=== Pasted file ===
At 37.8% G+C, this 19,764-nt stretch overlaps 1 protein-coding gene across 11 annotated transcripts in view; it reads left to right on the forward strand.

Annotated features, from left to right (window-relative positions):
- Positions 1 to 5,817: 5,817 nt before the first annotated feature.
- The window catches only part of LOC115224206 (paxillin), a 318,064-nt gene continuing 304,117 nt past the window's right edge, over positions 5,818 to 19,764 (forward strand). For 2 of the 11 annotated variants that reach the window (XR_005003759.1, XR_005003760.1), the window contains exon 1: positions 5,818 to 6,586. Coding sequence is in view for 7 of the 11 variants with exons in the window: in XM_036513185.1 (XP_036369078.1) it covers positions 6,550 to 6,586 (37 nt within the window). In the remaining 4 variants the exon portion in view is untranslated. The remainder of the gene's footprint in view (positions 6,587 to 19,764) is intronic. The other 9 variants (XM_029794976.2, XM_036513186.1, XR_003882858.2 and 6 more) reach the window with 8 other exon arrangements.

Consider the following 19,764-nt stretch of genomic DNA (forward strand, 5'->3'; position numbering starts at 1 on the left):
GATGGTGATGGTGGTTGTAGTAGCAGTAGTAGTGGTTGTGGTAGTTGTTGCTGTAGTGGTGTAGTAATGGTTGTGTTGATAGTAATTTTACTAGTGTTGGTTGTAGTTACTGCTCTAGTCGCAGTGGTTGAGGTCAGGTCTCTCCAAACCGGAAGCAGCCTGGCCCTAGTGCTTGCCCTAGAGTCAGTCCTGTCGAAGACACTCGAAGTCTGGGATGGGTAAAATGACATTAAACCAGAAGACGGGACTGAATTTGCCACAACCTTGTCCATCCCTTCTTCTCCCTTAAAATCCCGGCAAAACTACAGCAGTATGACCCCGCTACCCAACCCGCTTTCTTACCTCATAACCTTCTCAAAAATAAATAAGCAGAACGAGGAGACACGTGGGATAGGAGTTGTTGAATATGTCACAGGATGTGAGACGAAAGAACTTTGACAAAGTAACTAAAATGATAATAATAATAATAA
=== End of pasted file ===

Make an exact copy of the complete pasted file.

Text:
At 37.8% G+C, this 19,764-nt stretch overlaps 1 protein-coding gene across 11 annotated transcripts in view; it reads left to right on the forward strand.

Annotated features, from left to right (window-relative positions):
- Positions 1 to 5,817: 5,817 nt before the first annotated feature.
- The window catches only part of LOC115224206 (paxillin), a 318,064-nt gene continuing 304,117 nt past the window's right edge, over positions 5,818 to 19,764 (forward strand). For 2 of the 11 annotated variants that reach the window (XR_005003759.1, XR_005003760.1), the window contains exon 1: positions 5,818 to 6,586. Coding sequence is in view for 7 of the 11 variants with exons in the window: in XM_036513185.1 (XP_036369078.1) it covers positions 6,550 to 6,586 (37 nt within the window). In the remaining 4 variants the exon portion in view is untranslated. The remainder of the gene's footprint in view (positions 6,587 to 19,764) is intronic. The other 9 variants (XM_029794976.2, XM_036513186.1, XR_003882858.2 and 6 more) reach the window with 8 other exon arrangements.

Consider the following 19,764-nt stretch of genomic DNA (forward strand, 5'->3'; position numbering starts at 1 on the left):
GATGGTGATGGTGGTTGTAGTAGCAGTAGTAGTGGTTGTGGTAGTTGTTGCTGTAGTGGTGTAGTAATGGTTGTGTTGATAGTAATTTTACTAGTGTTGGTTGTAGTTACTGCTCTAGTCGCAGTGGTTGAGGTCAGGTCTCTCCAAACCGGAAGCAGCCTGGCCCTAGTGCTTGCCCTAGAGTCAGTCCTGTCGAAGACACTCGAAGTCTGGGATGGGTAAAATGACATTAAACCAGAAGACGGGACTGAATTTGCCACAACCTTGTCCATCCCTTCTTCTCCCTTAAAATCCCGGCAAAACTACAGCAGTATGACCCCGCTACCCAACCCGCTTTCTTACCTCATAACCTTCTCAAAAATAAATAAGCAGAACGAGGAGACACGTGGGATAGGAGTTGTTGAATATGTCACAGGATGTGAGACGAAAGAACTTTGACAAAGTAACTAAAATGATAATAATAATAATAA